But if Cockburn pretty much begs to be dismissed, the boys at the U.S. Climate Action Partnership are sober as pinstripes. From Shell to DuPont, from GE and now GM to the Natural Resources Defense Council and Environmental Defense, the 27-member USCAP is mustering a high-octane campaign (some would call it a stampede) to re-fashion the holy grail of climate protection — attaching a stiff price to carbon pollution — as an emissions-trading poker table with a billion-dollar minimum. Thanks in large part to USCAP, a half-dozen carbon cap-and-trade bills are circulating in Congress, and the A-list of Washington carbon-trading acolytes includes House Speaker Pelosi and Senators (and presidential contenders) McCain, Obama, and Clinton.
Yet cap-and-trade seems a curiously unpromising way to put a price on carbon. Making fossil fuels cost more portends a radical overhaul of the American way of life: people will drive and fly less, industries will rise and fall, cities will redevelop and suburbs will stop sprawling. To make that transition requires a pricing mechanism that’s simple, transparent, and equitable. A straightforward, ecumenical carbon tax meets that standard; devilishly complex cap-and-trade does not. The old Hollywood maxim that a story line can’t exceed 25 words should disqualify cap-and-trade systems from the get-go. And as Americans get wind of the legions of legal and financial functionaries swarming around carbon trading, they’ll likely feel disillusioned if not hoodwinked — and ripe for a reversion to unfettered carbon-burning.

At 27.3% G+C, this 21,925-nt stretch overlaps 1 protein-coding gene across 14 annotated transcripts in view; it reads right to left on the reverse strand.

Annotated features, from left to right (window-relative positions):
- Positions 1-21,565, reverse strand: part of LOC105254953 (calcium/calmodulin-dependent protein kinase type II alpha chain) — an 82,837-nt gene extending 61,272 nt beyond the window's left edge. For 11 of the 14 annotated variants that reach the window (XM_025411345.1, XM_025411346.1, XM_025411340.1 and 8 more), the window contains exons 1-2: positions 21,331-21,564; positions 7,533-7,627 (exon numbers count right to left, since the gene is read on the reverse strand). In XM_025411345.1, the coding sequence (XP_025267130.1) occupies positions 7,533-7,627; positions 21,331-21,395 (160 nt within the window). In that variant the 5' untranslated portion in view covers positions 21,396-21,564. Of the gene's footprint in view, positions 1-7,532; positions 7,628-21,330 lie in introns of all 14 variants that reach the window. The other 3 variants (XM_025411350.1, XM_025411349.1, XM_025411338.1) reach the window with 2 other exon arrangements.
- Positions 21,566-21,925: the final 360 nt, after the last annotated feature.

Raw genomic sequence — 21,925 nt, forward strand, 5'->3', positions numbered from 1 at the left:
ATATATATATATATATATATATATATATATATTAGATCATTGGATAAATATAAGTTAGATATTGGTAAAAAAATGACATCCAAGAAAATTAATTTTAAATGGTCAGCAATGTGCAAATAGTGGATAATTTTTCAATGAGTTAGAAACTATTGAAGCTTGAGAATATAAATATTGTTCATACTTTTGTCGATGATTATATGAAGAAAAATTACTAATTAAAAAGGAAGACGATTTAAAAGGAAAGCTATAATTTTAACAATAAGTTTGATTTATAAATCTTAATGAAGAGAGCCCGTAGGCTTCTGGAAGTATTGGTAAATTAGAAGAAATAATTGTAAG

There’s no mystery to General Electric’s and General Motors’ embrace of cap-and-trade. Daily, the climate handwriting on the wall grows clearer, and corporate America knows it’s only a matter of time before it is made to pay for using — and making products that require consumers to use — climate-altering fossil fuels. And unlike a carbon tax, which would resist gaming and could be started quickly, a cap-and-trade system would take years to formulate as powerful interests carved up the revenue pie.
Moreover, that revenue pie — a concomitant of “putting a price on carbon” — will eventually total hundreds of billions of dollars a year. Yes, the carbon price has to be high to internalize the costs of climate damage and for renewable solar and wind power and energy efficiency to be in position to displace and ultimately eliminate fossil fuels. Under a carbon tax, those revenues would be known in advance and could be dedicated to public purposes such as progressive tax-shifting and transition support for affected communities. In contrast, the costs of cap-and-trade systems are likely to become a hidden (and regressive) tax as dollars flow to market participants.